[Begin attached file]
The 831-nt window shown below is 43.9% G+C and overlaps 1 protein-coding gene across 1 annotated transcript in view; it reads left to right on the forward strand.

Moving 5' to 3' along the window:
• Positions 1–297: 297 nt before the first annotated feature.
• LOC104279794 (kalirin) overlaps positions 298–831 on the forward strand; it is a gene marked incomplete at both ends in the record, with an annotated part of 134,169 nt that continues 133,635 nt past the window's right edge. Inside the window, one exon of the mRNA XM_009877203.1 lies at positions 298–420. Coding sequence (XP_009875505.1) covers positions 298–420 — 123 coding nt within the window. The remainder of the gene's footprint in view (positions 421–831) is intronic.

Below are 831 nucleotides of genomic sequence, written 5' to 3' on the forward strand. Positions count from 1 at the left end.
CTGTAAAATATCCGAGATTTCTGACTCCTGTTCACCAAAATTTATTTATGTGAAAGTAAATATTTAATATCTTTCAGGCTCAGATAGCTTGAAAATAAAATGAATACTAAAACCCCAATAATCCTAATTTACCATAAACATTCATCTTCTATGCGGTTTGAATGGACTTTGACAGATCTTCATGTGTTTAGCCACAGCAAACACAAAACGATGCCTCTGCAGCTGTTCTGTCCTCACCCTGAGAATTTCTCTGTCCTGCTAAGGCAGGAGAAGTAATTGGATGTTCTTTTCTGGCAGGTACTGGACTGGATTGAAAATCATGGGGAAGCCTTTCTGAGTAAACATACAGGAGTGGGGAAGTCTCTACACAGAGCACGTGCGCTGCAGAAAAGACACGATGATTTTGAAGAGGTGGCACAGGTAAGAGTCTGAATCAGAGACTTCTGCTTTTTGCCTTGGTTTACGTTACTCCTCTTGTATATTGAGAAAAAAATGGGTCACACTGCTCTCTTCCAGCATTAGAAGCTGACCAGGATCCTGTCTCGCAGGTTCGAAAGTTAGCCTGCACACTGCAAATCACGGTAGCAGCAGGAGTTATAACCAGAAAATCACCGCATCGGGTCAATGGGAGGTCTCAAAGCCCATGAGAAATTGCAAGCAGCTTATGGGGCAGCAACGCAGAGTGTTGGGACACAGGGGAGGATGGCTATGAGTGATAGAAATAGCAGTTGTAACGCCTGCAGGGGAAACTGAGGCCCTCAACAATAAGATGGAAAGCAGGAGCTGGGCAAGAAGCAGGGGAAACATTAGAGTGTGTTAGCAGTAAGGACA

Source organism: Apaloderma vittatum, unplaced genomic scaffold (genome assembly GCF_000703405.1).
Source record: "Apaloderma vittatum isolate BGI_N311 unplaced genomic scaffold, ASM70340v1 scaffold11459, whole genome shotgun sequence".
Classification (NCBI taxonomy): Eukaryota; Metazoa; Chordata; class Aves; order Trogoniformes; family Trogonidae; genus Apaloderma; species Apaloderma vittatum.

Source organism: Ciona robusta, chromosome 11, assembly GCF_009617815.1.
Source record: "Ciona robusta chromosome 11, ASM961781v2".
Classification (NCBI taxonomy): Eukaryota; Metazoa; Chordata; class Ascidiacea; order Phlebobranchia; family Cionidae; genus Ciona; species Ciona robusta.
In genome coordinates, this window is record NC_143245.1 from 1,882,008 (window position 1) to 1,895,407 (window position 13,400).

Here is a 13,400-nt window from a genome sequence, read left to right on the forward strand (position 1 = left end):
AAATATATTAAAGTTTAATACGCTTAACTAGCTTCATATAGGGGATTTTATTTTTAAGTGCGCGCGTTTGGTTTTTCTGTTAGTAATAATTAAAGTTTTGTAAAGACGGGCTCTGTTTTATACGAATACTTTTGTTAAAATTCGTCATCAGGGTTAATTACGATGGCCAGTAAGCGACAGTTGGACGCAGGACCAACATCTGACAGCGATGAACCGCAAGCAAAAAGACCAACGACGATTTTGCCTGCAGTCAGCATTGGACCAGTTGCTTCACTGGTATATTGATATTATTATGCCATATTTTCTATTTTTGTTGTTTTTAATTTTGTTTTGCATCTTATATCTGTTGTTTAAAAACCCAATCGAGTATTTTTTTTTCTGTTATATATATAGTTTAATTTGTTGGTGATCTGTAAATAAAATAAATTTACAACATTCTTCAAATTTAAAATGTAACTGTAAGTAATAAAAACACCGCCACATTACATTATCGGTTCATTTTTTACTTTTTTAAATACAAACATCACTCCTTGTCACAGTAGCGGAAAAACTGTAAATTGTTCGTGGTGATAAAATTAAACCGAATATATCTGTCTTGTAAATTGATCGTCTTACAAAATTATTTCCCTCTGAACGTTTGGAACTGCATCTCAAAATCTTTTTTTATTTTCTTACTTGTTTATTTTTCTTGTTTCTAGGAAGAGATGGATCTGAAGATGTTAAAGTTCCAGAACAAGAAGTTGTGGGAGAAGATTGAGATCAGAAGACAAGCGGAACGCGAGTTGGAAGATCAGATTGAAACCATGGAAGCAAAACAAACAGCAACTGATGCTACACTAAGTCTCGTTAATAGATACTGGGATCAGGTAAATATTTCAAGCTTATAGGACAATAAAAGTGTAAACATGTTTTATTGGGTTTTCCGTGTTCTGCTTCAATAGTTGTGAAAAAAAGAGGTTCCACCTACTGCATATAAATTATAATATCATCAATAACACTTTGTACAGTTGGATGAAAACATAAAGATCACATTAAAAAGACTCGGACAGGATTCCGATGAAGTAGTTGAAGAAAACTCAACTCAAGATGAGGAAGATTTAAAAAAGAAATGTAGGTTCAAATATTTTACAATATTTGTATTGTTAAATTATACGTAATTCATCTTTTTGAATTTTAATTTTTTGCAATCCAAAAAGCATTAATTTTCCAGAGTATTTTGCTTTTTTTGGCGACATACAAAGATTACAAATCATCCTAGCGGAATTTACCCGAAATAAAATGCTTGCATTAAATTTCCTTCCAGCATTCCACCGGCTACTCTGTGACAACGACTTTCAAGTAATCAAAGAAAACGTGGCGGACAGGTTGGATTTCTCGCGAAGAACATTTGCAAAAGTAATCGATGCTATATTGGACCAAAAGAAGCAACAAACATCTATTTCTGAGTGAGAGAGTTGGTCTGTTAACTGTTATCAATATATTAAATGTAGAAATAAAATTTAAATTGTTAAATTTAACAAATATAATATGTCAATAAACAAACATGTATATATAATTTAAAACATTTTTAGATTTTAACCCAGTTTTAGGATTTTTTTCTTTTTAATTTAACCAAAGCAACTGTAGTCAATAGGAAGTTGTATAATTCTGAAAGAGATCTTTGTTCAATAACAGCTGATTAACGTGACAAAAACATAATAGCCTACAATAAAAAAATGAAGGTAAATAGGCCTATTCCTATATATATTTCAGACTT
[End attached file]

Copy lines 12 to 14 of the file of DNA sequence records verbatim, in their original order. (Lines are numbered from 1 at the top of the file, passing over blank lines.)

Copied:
Classification (NCBI taxonomy): Eukaryota; Metazoa; Chordata; class Ascidiacea; order Phlebobranchia; family Cionidae; genus Ciona; species Ciona robusta.
In genome coordinates, this window is record NC_143245.1 from 1,882,008 (window position 1) to 1,895,407 (window position 13,400).

Here is a 13,400-nt window from a genome sequence, read left to right on the forward strand (position 1 = left end):